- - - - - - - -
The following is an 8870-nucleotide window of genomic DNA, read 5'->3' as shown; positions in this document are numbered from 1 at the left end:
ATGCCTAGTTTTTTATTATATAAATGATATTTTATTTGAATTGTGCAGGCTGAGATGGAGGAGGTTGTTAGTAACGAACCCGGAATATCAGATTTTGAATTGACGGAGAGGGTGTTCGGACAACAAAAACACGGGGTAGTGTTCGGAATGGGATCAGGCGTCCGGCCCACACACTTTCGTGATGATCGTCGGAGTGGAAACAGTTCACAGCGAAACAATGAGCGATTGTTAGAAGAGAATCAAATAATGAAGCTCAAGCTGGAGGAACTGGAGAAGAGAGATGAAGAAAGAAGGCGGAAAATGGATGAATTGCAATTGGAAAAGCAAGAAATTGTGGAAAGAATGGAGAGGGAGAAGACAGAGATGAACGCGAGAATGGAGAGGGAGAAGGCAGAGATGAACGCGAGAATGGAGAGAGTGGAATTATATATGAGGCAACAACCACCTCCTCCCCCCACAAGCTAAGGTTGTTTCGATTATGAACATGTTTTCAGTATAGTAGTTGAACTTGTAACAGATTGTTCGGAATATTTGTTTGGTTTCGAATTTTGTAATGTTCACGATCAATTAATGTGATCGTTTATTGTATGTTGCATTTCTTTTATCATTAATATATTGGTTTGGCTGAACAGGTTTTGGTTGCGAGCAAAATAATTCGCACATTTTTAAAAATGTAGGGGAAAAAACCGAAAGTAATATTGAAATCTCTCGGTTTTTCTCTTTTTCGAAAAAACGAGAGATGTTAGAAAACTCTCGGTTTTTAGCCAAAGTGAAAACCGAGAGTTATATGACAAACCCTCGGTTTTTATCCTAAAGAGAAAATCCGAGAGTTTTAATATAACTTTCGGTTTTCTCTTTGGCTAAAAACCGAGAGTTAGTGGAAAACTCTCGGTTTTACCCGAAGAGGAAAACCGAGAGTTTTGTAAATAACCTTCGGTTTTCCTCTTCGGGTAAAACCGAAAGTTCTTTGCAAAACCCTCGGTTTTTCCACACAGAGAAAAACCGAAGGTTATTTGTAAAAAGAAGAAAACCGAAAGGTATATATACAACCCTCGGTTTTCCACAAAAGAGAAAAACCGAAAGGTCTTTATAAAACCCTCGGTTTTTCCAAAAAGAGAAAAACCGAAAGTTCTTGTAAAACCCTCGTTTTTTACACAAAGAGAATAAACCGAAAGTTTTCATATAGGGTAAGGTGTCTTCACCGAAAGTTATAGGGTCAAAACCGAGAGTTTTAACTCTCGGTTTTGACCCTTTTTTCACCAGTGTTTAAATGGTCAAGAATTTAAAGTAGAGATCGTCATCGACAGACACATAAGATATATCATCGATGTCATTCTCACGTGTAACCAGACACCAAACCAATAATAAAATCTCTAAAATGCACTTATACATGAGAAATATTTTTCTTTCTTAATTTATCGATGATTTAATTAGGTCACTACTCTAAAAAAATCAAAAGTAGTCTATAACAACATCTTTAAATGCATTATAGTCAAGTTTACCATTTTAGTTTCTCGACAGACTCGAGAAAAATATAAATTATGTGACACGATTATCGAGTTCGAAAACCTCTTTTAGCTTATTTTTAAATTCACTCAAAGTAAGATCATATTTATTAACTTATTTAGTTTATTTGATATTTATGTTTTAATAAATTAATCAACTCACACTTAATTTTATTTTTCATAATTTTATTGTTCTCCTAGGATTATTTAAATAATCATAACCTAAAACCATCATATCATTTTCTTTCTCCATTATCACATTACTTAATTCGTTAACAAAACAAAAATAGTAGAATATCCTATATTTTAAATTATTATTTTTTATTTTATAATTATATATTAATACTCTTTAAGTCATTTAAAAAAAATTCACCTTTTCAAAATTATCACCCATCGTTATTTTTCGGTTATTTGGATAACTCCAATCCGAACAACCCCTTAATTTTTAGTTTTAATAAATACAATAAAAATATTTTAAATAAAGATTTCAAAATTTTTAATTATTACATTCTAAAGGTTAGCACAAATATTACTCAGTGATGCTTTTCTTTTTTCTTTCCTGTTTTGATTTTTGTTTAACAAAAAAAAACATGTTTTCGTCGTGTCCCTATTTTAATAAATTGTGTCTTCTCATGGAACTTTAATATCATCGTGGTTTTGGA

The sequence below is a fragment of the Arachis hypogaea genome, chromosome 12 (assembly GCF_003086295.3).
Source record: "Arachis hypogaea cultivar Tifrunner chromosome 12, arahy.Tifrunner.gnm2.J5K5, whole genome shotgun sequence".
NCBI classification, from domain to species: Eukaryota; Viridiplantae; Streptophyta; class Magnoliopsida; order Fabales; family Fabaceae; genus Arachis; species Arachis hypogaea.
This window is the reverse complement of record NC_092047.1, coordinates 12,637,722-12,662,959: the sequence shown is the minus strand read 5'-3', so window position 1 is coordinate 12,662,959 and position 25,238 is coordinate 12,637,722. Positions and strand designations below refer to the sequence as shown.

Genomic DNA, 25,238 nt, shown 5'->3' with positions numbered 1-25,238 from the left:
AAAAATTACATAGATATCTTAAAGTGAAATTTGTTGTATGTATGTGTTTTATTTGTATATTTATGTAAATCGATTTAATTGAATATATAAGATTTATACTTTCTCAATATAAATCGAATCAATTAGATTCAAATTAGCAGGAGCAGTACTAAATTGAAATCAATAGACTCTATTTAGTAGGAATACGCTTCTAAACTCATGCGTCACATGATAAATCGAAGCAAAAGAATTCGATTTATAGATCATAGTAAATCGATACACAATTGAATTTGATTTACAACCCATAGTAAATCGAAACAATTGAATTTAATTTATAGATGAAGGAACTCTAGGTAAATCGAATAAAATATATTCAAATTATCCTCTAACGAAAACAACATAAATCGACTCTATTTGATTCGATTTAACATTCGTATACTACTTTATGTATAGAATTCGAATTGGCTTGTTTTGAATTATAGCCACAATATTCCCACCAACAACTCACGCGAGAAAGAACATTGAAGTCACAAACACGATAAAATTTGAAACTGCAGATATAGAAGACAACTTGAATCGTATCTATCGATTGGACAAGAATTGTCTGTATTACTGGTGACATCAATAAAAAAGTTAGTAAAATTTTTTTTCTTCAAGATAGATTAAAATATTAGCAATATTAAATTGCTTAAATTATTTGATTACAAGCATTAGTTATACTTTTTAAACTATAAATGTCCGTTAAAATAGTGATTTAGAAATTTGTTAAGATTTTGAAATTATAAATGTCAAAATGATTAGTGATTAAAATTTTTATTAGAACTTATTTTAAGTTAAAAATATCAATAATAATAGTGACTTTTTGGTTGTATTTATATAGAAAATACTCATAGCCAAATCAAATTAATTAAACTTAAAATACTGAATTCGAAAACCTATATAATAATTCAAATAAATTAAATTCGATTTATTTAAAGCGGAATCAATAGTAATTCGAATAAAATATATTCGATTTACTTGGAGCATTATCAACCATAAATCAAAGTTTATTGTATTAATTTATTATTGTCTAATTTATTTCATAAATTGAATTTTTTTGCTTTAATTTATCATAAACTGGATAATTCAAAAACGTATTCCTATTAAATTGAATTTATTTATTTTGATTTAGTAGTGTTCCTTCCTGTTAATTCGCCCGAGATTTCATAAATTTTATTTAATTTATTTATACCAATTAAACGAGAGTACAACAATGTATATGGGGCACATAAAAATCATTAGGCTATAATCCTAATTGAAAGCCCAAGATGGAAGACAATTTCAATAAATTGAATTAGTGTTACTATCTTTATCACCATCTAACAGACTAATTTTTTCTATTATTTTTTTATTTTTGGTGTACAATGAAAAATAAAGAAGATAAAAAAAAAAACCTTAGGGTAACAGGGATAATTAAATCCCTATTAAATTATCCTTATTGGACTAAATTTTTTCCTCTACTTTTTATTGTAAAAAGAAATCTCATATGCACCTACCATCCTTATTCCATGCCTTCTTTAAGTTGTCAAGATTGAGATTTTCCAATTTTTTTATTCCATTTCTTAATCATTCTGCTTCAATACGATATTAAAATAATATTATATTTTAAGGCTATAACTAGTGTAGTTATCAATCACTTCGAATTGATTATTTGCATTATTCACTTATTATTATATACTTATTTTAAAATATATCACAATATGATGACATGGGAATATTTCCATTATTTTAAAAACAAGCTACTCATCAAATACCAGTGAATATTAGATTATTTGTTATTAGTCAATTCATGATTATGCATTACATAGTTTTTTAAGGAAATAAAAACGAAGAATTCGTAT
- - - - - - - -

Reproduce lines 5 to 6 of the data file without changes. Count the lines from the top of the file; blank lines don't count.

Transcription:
NCBI classification, from domain to species: Eukaryota; Viridiplantae; Streptophyta; class Magnoliopsida; order Fabales; family Fabaceae; genus Arachis; species Arachis hypogaea.
This window is the reverse complement of record NC_092047.1, coordinates 12,637,722-12,662,959: the sequence shown is the minus strand read 5'-3', so window position 1 is coordinate 12,662,959 and position 25,238 is coordinate 12,637,722. Positions and strand designations below refer to the sequence as shown.